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Children's Therapy Center of Washington Health System Eases back-to-School Anxiety for Kids and Families
By Nancy Kennedy

Just like adults, children experience anxiety. Meeting new people, going to the doctor or the dentist or fearing a monster in the closet are among the many things that might make a child anxious. Anxiety in children is common, some anxiety is normal, and it's not always a bad thing, says Laura Pagano, LCSW, Coordinator of the Social Services department at the Children's Therapy Center of Washington Health System. But anxiety in children can become a problem, interfering with daily life and impeding the child's development. "Anxiety is a red flag that tells us there is something deeper that we need to deal with," says Pagano. "There is a spectrum of anxiety, and when a child has a lot of anxiety, it may require professional treatment, or at least some help/ education for the parents. With help, childhood anxiety can be overcome, often fairly easily."

There are countless causes of anxiety in children, and going back to school is a common one. Pagano says that school is a source of many different types of stress for children: "There is anxiety surrounding separation from the parent, or from a previous, familiar school. There is fear of the unknown – a new school, new teacher, or new classmates.  A change in schedule after the freedom of summer can create anxiety, as can concerns about school performance; lots of kids feel a need to be perfect and tend to think in all-or-nothing terms. There may be a lot of social pressure, peer driven, and fear of being bullied."

School anxiety may manifest with physical symptoms, such as headaches, stomach ache, and diarrhea or sleep disturbance. Some children may have panic attacks. Pagano says that she and her fellow clinicians take a strongly positive stance, reassuring children and their parents that this is temporary, help is available and that they will be able to cope.

Help comes in many forms at CTC. Individual, family and group therapy is available for children ages three to 18, provided by CTC's team of licensed behavioral therapists, including social workers and psychologists. Therapy gives the children skills that empower them to cope with their anxiety. "We teach the kids coping and social skills," Pagano explains. "This gives them a grounding. In the group, they learn to cope with anxiety right away, as it happens, so they can work right through it. We give the children tools to practice in the group, and they take those tools home with them. Our anxiety group is very successful."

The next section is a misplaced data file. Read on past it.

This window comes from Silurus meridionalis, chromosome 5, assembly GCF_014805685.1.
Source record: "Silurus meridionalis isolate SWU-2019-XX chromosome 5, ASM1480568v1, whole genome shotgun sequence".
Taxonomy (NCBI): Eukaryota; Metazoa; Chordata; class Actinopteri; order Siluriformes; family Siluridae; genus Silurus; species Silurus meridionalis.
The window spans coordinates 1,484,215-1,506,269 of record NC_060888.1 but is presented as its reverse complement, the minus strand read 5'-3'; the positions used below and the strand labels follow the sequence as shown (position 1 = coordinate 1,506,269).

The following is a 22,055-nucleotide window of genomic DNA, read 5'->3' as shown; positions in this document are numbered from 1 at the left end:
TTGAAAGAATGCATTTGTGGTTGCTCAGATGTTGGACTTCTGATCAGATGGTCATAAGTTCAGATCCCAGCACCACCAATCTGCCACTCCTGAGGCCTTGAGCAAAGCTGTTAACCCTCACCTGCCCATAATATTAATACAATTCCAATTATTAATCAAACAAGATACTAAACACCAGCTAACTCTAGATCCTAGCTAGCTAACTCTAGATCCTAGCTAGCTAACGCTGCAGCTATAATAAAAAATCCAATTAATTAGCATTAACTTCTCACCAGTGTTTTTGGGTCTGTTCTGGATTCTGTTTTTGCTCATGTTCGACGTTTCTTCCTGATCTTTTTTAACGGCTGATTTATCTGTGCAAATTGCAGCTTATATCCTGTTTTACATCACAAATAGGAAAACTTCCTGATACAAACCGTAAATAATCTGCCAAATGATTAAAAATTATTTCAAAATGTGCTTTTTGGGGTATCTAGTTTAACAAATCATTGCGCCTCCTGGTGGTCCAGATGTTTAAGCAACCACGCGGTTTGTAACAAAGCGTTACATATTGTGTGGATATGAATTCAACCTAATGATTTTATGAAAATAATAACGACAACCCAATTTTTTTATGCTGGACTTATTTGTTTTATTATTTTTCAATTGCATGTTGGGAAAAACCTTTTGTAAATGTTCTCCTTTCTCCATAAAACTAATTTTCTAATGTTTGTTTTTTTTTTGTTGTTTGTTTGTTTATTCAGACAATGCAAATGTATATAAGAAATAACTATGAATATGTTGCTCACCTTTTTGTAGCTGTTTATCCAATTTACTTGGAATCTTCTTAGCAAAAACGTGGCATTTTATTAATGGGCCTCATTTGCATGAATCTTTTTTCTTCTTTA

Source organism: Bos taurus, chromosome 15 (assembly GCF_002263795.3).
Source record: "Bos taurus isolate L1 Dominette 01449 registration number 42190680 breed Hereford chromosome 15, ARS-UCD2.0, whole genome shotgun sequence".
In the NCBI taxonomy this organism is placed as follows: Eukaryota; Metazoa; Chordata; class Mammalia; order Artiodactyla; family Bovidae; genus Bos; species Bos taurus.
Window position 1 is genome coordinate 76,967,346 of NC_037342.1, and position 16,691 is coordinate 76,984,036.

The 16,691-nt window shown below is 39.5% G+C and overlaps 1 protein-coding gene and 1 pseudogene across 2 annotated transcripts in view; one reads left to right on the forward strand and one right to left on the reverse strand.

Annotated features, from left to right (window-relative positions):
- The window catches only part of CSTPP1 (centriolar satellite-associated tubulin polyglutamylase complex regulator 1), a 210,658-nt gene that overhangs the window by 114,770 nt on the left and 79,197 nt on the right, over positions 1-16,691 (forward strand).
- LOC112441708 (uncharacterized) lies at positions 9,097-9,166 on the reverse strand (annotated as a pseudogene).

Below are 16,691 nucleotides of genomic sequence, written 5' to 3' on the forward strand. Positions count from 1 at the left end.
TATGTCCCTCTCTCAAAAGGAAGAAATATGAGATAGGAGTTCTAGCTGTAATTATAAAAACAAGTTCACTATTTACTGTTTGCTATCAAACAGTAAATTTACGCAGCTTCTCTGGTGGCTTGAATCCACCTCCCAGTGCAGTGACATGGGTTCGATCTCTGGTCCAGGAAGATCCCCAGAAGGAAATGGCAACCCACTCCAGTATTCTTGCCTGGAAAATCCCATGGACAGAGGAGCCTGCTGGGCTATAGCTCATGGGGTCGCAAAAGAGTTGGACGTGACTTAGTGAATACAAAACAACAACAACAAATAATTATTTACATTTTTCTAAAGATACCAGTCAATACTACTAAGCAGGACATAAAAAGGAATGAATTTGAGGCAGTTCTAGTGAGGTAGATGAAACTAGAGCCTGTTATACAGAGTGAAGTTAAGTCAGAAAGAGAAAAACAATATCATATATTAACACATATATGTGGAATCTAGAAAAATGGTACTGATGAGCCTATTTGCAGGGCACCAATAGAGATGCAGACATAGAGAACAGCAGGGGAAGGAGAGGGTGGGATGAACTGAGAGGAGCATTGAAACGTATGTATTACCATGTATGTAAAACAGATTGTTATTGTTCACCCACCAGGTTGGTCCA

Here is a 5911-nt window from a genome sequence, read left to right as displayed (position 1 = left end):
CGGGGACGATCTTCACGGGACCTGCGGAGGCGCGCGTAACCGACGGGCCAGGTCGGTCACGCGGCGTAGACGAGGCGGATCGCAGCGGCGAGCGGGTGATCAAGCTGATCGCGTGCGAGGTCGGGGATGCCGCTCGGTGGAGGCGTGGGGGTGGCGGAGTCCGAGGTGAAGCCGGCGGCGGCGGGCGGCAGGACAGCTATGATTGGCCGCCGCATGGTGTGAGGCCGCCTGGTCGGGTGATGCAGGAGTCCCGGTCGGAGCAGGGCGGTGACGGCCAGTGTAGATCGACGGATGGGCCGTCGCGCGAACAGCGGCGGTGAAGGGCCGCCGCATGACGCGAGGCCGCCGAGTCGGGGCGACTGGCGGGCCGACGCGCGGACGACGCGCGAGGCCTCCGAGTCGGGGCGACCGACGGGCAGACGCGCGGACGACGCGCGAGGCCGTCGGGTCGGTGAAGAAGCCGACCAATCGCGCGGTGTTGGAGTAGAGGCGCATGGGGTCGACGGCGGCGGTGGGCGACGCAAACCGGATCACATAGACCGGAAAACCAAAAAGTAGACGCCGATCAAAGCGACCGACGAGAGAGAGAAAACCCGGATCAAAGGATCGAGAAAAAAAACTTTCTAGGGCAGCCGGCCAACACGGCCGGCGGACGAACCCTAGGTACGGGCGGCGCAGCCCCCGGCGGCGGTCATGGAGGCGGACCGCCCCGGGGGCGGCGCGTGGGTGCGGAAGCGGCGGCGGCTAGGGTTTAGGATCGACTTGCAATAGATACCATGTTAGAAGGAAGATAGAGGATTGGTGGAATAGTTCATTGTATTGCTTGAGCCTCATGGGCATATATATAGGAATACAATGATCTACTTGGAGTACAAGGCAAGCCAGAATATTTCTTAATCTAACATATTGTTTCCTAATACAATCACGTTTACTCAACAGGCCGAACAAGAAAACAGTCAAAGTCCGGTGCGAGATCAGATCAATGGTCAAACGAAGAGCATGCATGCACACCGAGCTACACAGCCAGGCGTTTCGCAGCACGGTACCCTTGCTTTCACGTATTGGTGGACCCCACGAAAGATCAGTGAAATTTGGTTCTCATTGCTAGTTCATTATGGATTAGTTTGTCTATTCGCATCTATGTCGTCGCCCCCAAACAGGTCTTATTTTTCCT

CTC is a highly regarded, comprehensive pediatric rehabilitation and social/behavioral treatment center offering a broad range of outpatient services for children from birth to age 18. A service of the Washington Health System, it is the only center of its kind south of Pittsburgh. With a team of expert and highly credentialed specialists in pediatric physical therapy, speech and language therapy, occupational therapy and behavioral therapy, the CTC helps each child overcome obstacles and reach his or her full physical, cognitive, social and emotional potential. Children who receive services at the CTC have many different types of challenges: developmental delay, motor or speech difficulties, sensory processing disorders, autism spectrum disorders, cerebral palsy, sensory losses and other disorders. 

Behavioral and mental health concerns are also effectively treated at CTC; problems such as anxiety, acting out in school, depression and post-traumatic stress disorder following trauma, abuse or neglect can be addressed by CTC'c experienced and dedicated clinicians.

As the intake coordinator, Pagano is usually the first professional to meet the child; she identifies the problem and connects the child and family to the resources that will help. "Our door is always open," she emphasizes. "Parents can call me and talk to me about what they are seeing in their child. They may just need some reassurance or insight, they may need to be referred to the right resources, or they may need to come in. We are here to help. If a parent is concerned, it is never too early to ask for help."

The Children's Therapy Center of Washington Health System has two locations, in McMurray at Waterdam Plaza and in Washington. Hours are Monday through Friday, 9 am to 7 pm. For more information or to make an appointment, visit www.washingtonhospital.org/services/childtherapy or call (724) 942-6100.

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